Australia economy hits dry spell as incomes fail to flow
* Company profits, wages show muted growth in Q4
* Q4 GDP seen up modest 0.4 pct q/q, risks to downside
* Home approvals point to construction slowdown ahead
* Job ads slip for fourth straight month in Feb
By Wayne Cole
SYDNEY, March 4 (Reuters) - Australian businesses reported
only meagre growth in profits and wages for the fourth quarter
of last year, a dry spell for incomes that likely saw the whole
economy struggle to expand.
A range of data out on Monday also showed home building was
heading for a deep hole after years of outperformance, while job
ads suffered their biggest annual drop in five years.
The signs were of an economy that has clearly lost traction
in recent months and may have grown only marginally in the
December quarter, figures for which are due Wednesday.
Analysts suspect gross domestic product (GDP) expanded by a
pedestrian 0.4 percent in the December quarter, with weakness in
wages and house prices curbing consumption.
Annual growth is seen slowing to around 2.6 percent, from
2.8 percent, challenging the Reserve Bank of Australia's (RBA)
optimism for a pick up to 3 percent this year.
The central bank, which holds its March policy meeting on
Tuesday, recently warned that a further significant fall in home
prices could undermine household wealth and spending, and
perhaps warrant a cut in interest rates.
Falling prices combined with tighter bank lending have also
sent a chill across the construction industry with approvals to
build new homes down 29 percent in February from a year earlier.
While Monday's figures from the Australian Bureau of
Statistics showed approvals bounced 2.5 percent from January,
that followed two months of very sharp falls.
"The update pares back some of the concerning weakness that
was emerging through the back end of 2018, particularly around
non high-rise activity," said Westpac economist Matthew Hassan.
"However, the through the year numbers are clearly still
very weak and dwelling construction will continue to detract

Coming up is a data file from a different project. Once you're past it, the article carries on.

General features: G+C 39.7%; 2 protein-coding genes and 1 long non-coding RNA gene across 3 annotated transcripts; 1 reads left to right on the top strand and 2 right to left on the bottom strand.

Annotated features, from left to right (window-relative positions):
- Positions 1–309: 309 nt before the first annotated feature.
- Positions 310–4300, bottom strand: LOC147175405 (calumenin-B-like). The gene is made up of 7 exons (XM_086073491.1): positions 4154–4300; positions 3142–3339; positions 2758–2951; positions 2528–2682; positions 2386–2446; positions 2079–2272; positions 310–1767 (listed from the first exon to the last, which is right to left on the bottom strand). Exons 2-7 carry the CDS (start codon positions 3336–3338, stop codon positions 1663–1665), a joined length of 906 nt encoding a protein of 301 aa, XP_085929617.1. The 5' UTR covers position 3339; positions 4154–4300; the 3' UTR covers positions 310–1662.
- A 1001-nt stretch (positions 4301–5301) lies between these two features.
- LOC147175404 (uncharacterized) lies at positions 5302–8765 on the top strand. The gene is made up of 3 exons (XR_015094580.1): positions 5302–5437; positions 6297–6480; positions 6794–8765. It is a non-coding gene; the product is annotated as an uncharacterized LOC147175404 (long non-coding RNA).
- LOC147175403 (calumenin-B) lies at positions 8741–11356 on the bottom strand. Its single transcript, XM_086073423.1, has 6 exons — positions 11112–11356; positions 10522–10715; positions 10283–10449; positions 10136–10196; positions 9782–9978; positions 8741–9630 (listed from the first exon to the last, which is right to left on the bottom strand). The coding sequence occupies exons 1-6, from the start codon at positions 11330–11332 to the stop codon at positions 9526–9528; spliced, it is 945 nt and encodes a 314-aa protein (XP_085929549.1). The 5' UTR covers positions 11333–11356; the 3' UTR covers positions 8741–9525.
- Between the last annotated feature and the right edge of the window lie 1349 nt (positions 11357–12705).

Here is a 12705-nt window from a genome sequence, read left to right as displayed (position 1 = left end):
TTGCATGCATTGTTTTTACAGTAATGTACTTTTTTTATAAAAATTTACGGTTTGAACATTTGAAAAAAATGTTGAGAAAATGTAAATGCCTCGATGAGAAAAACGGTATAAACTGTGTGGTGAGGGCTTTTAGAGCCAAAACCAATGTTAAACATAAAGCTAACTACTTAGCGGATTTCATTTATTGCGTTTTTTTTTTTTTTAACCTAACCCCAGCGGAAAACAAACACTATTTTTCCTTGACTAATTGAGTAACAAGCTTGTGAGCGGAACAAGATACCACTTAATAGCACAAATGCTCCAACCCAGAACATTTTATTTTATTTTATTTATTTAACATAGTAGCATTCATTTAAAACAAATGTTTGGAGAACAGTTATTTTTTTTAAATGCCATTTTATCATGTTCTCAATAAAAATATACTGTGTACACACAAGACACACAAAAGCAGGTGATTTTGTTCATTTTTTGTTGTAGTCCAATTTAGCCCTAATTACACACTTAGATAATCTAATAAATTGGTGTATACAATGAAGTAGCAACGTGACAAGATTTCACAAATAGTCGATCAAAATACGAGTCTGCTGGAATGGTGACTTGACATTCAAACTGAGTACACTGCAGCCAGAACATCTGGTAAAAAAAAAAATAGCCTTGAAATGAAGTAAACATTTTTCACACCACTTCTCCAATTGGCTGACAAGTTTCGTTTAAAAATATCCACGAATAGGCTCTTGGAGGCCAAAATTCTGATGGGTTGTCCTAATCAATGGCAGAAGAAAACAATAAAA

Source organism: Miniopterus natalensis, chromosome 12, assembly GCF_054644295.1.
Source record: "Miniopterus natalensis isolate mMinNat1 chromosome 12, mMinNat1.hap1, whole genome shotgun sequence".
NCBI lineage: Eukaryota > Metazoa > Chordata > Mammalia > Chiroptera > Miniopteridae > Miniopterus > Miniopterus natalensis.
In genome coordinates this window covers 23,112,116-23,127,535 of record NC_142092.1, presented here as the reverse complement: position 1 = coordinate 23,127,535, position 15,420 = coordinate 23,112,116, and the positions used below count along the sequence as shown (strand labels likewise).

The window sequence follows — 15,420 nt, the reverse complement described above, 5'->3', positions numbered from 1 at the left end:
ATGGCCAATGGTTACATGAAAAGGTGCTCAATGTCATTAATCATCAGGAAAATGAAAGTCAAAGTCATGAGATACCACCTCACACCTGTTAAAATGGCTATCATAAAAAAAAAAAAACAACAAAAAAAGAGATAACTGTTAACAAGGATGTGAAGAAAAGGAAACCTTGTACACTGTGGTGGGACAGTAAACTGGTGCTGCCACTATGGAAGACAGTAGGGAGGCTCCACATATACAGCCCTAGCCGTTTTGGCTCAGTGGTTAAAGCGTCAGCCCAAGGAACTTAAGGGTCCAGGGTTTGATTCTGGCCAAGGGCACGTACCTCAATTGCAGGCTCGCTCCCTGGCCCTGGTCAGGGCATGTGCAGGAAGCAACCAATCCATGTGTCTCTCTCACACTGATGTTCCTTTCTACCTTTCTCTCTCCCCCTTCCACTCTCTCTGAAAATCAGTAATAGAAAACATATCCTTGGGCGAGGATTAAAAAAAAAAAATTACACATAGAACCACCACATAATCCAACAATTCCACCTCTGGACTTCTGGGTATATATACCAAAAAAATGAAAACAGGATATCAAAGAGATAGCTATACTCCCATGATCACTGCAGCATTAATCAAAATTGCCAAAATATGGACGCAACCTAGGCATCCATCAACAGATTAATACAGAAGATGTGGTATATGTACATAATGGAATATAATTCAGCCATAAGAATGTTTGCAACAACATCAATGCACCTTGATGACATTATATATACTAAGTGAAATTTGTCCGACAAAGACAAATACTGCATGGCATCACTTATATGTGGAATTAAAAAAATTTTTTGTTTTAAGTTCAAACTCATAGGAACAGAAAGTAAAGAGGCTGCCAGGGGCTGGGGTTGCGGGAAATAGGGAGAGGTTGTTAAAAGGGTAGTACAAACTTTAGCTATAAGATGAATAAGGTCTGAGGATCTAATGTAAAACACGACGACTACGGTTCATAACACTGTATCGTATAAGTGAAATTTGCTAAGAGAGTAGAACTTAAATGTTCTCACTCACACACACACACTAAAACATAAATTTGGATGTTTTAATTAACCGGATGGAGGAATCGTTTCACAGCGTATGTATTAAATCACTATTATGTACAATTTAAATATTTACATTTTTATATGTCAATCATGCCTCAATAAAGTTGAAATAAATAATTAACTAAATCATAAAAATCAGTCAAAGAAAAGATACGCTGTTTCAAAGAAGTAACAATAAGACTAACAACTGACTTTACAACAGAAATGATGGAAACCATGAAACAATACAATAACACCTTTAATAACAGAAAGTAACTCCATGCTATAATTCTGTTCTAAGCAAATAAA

materially from growth in 2019."
PROFITS TOUGH TO COME BY
With consumers cautious, companies were finding it harder to
make money. Gross operating profits undershot forecasts with a
rise of just 0.8 percent in the December quarter, and that
despite a windfall for miners from high commodity prices.
Neither were firms keen to splash out. The wages bill for
business rose 0.8 percent in the quarter, only a fraction ahead
of employment growth. That implied firms were taking on new
workers rather than paying current staff much more.
The resilience of the labour market has been a rare source
of comfort for policy makers. RBA Governor Philip Lowe has said
rates would only be cut if there was a significant and sustained
rise in the unemployment rate, currently at 5.0 percent.
So the latest survey on jobs ads could be a worry.
Figures from Australia and New Zealand Banking Group
showed total job advertisements fell 0.9 percent in
February, from January when they slipped 1.7 percent.
That was the fourth straight month of losses and left ads
down 4.3 percent on a year earlier.
"The labour market has been a key source of strength for the
Australian economy over the past year, with the strong gain in
jobs and declining unemployment rate providing a material offset
to the impact of lower house prices," said ANZ's head of
Australian economics, David Plank.
"The year ahead looks to be more challenging."
(Reporting by Wayne Cole
Editing by Shri Navaratnam)
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